SOMA, a Frictional Games game, has a terrific atmosphere as well as a fascinating, thought-provoking tale. Although the plot occasionally drags and not all interactions with the creatures are executed flawlessly, we were treated to a really nice and atmospheric production.
The makers of the horror game Amnesia: The Dark Descent abandoned the topic of insanity in favor of exploring the meaning of existence and mankind. It must be acknowledged that this strategy enabled us to generate a distinct mood that was sensed practically throughout the entire experience. Simon is the protagonist. Even a brief description of his character and a brief prologue would ruin the game for those who want to play it, so suffice it to state that the man finds himself suddenly in a strange research facility at the bottom of the ocean. He must figure out what is going on around him, where he is, and learn about the history of the undersea facility. In SOMA, the story is the most crucial part. We progressively learn about the station’s history and discover – or make educated guesses about – what happened to the personnel. We already know why we’re in such an uninteresting condition after 3-4 hours, thus one piece of the mystery is gone. Fortunately, there is another one relating to the secrets of the ocean complex and artificial intelligence operations.
Smaller aspects of the plot, relating to various robots or individuals we encounter, are equally engaging. The game appears to explore concerns about machine mind and sentiments on many occasions, elegantly combining the topic of robots with the issue of human nature. For example, is a body required to be human? Some moments are thought-provoking, and the designers should be commended for this. We see the action via the hero’s eyes. The gameplay is comparable to those of other horror games of this genre. We search the following rooms, start generators and computers, check for information, and listen to audio logs. To continue our quest, we also collect other artifacts and access closed doors. What counts is perceptiveness and good recall – occasionally a map of the place is hanging on the wall, then you have to look attentively at where the precise room you want to travel to is located. We don’t have a map available. The investigation of the gloomy facility is occasionally interrupted by bizarre creatures that seem like a hybrid between humans and robots. The authors have created a variety of creatures, each of which behaves differently, ensuring that interactions with them do not grow repetitive. However, it must be noted that some fights just devolve into a game of tag. Fortunately, it is uncommon. Mysterious creatures frighten us when they are far away, when we can hear them but not see them. When they discover us and pursue us, we just flee, and the enchantment is broken.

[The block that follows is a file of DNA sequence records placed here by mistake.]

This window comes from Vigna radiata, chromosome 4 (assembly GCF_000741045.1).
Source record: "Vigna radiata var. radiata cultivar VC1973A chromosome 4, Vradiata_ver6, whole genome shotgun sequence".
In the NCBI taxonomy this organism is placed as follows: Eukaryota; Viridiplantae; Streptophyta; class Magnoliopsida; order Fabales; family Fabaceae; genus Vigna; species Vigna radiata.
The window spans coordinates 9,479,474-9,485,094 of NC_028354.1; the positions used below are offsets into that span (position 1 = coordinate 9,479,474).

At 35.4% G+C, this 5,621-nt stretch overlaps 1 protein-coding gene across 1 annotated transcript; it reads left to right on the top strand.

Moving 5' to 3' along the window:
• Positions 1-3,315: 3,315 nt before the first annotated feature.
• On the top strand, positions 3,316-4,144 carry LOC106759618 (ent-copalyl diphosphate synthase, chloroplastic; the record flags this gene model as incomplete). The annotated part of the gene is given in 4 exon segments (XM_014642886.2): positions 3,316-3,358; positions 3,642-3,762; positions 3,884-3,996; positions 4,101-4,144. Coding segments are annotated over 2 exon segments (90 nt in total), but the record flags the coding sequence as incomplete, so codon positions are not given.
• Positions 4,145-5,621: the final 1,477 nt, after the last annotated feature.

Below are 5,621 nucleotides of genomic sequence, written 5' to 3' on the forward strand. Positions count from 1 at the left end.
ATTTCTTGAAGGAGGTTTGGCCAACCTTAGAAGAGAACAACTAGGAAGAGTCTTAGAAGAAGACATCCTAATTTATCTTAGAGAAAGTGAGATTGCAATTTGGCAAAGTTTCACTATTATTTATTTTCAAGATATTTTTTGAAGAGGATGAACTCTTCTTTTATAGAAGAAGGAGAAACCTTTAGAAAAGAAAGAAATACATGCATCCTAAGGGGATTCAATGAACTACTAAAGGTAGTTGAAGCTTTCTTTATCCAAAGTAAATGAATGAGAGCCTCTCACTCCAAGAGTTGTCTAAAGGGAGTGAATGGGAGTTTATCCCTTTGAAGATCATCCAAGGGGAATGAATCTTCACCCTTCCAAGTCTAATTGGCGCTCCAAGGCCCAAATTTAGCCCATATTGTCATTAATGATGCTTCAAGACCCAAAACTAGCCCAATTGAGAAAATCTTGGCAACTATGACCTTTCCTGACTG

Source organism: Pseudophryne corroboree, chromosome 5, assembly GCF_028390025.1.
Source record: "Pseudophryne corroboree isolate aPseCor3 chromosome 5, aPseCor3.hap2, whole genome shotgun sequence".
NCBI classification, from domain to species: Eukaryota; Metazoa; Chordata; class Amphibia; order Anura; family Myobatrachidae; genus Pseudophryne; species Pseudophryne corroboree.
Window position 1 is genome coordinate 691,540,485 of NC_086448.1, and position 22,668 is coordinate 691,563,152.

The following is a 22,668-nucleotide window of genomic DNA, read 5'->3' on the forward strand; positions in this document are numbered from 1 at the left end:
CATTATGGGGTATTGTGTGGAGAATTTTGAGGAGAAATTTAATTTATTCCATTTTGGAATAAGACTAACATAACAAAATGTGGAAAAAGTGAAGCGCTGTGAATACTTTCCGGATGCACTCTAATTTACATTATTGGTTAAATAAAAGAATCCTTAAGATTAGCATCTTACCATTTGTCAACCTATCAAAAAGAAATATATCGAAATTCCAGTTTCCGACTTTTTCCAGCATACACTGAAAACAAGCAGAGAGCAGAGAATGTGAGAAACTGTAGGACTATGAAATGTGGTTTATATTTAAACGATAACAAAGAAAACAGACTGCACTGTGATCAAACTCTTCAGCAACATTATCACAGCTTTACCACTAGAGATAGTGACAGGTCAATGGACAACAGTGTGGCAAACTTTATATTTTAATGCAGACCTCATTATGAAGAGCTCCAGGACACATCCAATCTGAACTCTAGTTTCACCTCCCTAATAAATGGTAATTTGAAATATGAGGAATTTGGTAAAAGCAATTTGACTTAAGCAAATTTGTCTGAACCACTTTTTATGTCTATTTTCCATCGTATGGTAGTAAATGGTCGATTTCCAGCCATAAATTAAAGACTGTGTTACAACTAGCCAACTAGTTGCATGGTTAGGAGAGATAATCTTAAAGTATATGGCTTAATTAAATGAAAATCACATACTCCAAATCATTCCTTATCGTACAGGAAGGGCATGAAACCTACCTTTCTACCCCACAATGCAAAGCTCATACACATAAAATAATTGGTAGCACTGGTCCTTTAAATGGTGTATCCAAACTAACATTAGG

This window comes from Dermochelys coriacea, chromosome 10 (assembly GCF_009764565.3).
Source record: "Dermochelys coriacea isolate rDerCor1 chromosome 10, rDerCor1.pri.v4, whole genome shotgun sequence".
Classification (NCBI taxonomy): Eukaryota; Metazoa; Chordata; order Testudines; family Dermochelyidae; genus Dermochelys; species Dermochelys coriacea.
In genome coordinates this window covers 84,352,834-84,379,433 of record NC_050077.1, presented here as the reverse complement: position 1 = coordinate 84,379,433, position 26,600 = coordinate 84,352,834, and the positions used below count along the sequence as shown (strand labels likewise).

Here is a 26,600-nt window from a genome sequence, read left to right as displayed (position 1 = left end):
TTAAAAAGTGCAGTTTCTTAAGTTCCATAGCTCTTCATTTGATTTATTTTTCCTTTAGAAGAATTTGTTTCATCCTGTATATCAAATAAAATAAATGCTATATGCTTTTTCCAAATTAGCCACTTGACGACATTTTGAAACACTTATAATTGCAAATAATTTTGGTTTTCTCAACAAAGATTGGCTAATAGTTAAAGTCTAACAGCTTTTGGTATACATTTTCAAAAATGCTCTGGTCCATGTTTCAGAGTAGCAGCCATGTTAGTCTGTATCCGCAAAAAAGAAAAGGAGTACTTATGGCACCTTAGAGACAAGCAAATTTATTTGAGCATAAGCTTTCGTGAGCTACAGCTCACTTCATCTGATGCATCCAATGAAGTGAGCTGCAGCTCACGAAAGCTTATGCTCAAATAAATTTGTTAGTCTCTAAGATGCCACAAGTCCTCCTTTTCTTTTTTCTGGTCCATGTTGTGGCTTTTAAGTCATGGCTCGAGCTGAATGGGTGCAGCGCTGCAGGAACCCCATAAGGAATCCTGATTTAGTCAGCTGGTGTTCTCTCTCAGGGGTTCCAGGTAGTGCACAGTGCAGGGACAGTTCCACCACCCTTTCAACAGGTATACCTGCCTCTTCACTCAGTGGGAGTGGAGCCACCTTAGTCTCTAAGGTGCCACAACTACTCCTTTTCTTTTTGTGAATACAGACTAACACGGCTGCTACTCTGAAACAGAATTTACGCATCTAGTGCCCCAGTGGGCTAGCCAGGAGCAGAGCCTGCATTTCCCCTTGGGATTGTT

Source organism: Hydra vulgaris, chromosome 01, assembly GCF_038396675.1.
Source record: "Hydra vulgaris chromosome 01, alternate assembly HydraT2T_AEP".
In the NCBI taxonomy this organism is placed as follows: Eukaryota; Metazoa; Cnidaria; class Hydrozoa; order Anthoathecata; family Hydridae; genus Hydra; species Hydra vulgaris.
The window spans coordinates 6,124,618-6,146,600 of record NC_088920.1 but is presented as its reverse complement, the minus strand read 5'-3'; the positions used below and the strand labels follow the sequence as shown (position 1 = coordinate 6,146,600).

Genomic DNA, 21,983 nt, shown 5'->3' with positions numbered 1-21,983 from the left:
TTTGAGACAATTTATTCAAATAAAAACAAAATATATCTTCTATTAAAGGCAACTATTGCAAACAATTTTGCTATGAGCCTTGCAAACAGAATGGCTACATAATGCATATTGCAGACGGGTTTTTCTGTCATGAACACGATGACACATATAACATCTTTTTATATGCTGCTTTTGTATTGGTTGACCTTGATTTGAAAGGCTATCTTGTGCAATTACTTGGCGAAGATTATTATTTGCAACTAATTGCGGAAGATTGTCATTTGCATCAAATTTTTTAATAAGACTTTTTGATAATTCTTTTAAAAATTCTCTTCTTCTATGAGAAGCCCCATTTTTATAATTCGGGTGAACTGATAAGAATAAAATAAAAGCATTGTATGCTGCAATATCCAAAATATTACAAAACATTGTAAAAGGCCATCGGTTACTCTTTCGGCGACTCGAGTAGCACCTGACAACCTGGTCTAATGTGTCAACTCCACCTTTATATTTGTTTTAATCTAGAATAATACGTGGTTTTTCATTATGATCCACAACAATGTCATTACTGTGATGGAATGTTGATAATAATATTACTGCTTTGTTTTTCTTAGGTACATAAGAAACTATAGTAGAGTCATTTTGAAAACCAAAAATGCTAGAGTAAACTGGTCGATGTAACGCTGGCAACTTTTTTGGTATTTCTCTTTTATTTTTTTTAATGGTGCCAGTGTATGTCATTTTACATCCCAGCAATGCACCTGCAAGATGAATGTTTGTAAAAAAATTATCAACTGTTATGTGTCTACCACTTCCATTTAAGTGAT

There are also unusually constructed creatures, such as one that can only see us when we move. When we gaze at him, he reacts. This sort of encounter is also accompanied by a particular effect on the screen that helps you to estimate your distance from the attacker. Despite the fact that we are not dealing with any supernatural phenomenon, the mood was tense. The dread factor isn’t as intense as in other horror films, but we nevertheless feel awkward, uncomfortable, and alien – much like the main character. It’s difficult to get rid of the unsettling sense that something is always awry. Great sound design helps some robots’ noises are scary, half-human. The graphics do not disappoint, but neither do they wow. The most essential thing is that the designs of diverse species and the concept of the robo-virus taking over the station are a success. It’s unfortunate that the hero speaks. His reactions to some occurrences appear contrived at first, but we learn later that he has thoroughly accepted his condition and does not question practically anything unlike the player. The tale would be considerably more effective if Simon did not talk. Exploring the environment would be devoid of weird dissonance and the continual sense that if we were in the shoes of the characters, we might occasionally act radically differently.
The PC review version has minor technical issues, such as obvious frame rate reductions while accessing new locales. The game simply crashed three times. SOMA isn’t the most terrifying interactive horror game ever. It is, nevertheless, a fascinating and compelling narrative about the significance of awareness and the essence of mankind. It may be frightening, but it appears that creating horror was not a goal for the developers.